Graduation Year


Document Type




Degree Name

MS in Civil Engineering (M.S.C.E.)

Degree Granting Department

Civil and Environmental Engineering

Major Professor

Austin Mullins, Ph.D.

Committee Member

Rajan Sen, Ph.D.

Committee Member

Michael Stokes, Ph.D.


cement factor threshold, dry mixing, organic content, slag replacement, wet mixing


Organic soils present a difficult challenge for roadway designers and construction due to the high compressibility of the soil structure, the often associated high water table, and the high moisture content. For other soft or loose soils (inorganic soils), stabilization via cement or similar binders (a method called soil mixing) has proven to be an effective solution. To this end, the Federal Highway Administration has published a comprehensive design manual for these techniques. Organic soils, however, are not addressed therein to a level of confidence for design, as organic soils do not follow the trends of inorganic soils. This has been attributed to the high porosity, high water content, and high levels of humic acids common to organic soils.

This thesis presents the findings from a literature search, laboratory bench tests, large scale laboratory tests, and concludes with recommendations for design involving soil mixing applications in highly organic soils.

Laboratory tests (bench tests) were performed to assess the effect of cementitious binder type, binder content, mixing method, organic content, and curing time on strength gain. This phase involved over 500 test where in all cases, specimens with organic content higher than approximately 10% required disproportionally more cement for the same strength gain when compared to inorganic or low organic content samples.

Using the findings of the bench tests, a 1/10th scale test bed was built in which soil containing approximately 44% organics was placed and conditioned with rain water. The dimensions of the bed accommodated three side-by-side tests wherein dry and wet soil mixing were performed each on one third of the bed. The remaining third of the bed was left untreated. Load tests were then performed on the three portions of the bed where the load for a simulated roadway was placed. These loads were left in place for several weeks and monitored for movement. Results showed improvement for the treated portions relative to the untreatment with virtually identical response coming from both dry and wet methods (both used identical amounts of cement per volume).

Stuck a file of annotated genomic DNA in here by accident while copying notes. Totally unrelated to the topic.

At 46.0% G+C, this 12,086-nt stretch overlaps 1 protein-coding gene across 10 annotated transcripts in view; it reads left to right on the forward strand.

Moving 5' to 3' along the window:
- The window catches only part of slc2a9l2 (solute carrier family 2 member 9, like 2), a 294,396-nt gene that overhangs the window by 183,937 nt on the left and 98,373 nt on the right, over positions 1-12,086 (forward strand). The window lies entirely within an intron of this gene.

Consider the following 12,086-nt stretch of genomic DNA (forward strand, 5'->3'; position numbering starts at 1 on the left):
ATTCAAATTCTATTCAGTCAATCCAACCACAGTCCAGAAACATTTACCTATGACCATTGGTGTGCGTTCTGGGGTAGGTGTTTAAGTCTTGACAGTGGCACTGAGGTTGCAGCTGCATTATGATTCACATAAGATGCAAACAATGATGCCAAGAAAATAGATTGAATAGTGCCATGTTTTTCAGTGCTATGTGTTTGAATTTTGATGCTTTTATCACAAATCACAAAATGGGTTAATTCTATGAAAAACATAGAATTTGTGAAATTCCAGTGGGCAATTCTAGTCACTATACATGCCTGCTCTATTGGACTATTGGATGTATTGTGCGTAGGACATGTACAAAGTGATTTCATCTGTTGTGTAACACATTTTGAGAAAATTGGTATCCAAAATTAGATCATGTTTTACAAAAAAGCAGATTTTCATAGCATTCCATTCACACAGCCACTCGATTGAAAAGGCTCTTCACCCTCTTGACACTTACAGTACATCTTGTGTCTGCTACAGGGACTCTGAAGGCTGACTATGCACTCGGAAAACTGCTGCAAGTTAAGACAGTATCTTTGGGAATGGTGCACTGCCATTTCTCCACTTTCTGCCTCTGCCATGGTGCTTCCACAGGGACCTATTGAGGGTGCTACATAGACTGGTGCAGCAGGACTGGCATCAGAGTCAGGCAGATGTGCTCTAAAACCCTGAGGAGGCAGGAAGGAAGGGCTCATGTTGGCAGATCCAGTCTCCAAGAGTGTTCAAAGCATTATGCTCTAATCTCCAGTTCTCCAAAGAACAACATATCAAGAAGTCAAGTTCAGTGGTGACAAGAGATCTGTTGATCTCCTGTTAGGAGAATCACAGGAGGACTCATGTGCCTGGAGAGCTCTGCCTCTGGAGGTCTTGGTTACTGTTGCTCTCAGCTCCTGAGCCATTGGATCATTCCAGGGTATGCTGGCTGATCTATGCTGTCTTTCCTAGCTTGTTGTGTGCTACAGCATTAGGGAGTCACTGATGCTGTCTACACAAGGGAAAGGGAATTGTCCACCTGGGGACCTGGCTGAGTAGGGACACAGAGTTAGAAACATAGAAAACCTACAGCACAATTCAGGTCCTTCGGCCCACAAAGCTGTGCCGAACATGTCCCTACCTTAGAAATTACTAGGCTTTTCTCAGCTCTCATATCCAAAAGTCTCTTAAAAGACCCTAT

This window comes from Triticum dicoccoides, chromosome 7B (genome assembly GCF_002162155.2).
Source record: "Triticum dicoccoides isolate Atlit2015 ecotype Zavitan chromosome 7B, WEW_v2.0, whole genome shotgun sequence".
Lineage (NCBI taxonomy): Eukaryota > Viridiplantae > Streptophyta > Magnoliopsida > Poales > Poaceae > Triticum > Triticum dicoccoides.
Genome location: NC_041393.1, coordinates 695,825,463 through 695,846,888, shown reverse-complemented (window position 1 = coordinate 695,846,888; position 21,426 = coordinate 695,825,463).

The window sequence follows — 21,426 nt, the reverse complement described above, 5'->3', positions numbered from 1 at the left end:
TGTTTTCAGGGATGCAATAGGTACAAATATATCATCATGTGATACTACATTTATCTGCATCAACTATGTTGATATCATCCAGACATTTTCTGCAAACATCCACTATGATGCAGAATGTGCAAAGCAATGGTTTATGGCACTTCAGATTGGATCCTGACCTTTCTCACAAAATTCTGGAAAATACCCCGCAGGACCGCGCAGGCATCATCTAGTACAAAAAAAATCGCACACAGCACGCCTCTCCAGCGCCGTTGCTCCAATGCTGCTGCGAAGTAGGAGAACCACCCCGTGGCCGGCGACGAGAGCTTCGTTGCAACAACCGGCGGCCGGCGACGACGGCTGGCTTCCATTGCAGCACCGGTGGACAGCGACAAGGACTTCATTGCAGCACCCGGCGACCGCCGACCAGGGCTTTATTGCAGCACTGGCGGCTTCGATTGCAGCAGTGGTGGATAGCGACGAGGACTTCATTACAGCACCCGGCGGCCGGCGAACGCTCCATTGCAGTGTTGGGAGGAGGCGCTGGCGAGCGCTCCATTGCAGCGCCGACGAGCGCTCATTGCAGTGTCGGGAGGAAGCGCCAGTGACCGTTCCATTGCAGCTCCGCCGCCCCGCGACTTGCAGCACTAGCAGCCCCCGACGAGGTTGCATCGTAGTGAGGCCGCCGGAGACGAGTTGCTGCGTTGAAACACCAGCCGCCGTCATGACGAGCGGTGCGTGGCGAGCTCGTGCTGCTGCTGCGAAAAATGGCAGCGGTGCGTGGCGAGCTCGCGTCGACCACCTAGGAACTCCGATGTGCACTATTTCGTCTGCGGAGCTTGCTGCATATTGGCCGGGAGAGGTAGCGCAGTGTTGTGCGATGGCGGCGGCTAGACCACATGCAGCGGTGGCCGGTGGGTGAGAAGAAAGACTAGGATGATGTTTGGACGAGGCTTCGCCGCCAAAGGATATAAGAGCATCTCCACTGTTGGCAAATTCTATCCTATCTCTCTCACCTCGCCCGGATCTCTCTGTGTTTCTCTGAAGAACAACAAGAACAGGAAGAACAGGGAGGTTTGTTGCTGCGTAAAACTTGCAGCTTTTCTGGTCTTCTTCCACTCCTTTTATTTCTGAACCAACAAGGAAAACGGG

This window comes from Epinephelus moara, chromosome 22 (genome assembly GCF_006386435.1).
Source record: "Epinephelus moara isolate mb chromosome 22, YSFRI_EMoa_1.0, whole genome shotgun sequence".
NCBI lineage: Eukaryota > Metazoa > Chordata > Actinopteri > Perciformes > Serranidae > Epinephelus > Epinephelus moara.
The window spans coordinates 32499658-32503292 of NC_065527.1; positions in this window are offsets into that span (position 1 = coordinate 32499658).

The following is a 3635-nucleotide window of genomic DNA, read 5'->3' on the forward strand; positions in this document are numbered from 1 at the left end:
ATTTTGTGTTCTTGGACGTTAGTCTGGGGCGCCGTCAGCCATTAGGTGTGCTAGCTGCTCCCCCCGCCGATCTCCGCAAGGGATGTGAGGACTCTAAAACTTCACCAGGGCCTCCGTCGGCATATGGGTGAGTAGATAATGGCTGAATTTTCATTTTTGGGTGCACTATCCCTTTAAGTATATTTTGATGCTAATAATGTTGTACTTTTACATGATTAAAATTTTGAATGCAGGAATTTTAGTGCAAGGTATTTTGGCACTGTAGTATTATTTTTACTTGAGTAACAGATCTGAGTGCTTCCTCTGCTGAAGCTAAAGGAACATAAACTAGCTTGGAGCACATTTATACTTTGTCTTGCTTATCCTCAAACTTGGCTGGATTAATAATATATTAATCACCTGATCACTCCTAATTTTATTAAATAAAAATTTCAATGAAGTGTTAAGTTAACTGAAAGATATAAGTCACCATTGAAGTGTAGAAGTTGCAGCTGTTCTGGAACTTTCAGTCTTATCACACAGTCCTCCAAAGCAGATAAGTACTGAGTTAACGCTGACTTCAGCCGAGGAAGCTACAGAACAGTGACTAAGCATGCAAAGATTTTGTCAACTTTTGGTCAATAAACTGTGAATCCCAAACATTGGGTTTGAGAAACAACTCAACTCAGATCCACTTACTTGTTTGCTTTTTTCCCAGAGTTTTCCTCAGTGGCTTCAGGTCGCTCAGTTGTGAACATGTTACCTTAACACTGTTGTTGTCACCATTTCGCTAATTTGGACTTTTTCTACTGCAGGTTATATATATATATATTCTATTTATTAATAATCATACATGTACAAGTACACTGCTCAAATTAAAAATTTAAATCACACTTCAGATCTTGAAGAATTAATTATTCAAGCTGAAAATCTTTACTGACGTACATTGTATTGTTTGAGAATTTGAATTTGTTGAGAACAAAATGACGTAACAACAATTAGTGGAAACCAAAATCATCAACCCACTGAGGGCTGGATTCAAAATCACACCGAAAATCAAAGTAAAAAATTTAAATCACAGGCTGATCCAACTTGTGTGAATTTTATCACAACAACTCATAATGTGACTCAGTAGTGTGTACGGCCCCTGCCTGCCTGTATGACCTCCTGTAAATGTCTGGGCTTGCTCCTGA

The findings of this thesis suggest that the adverse effects of organic soils can be combatted where more cement content is required to bring the water / cement ratio down to acceptable levels and even more cement is required to offset the acidity. While this has been a recurring observation of past researchers, a cement factor threshold was defined by experimental data below which no strength gain was achieved. This threshold was then defined as a cement factor offset above which the measured strengths matched well with other soil types. As a result, a recommended approach for designing soil mixing applications in organic soils was developed.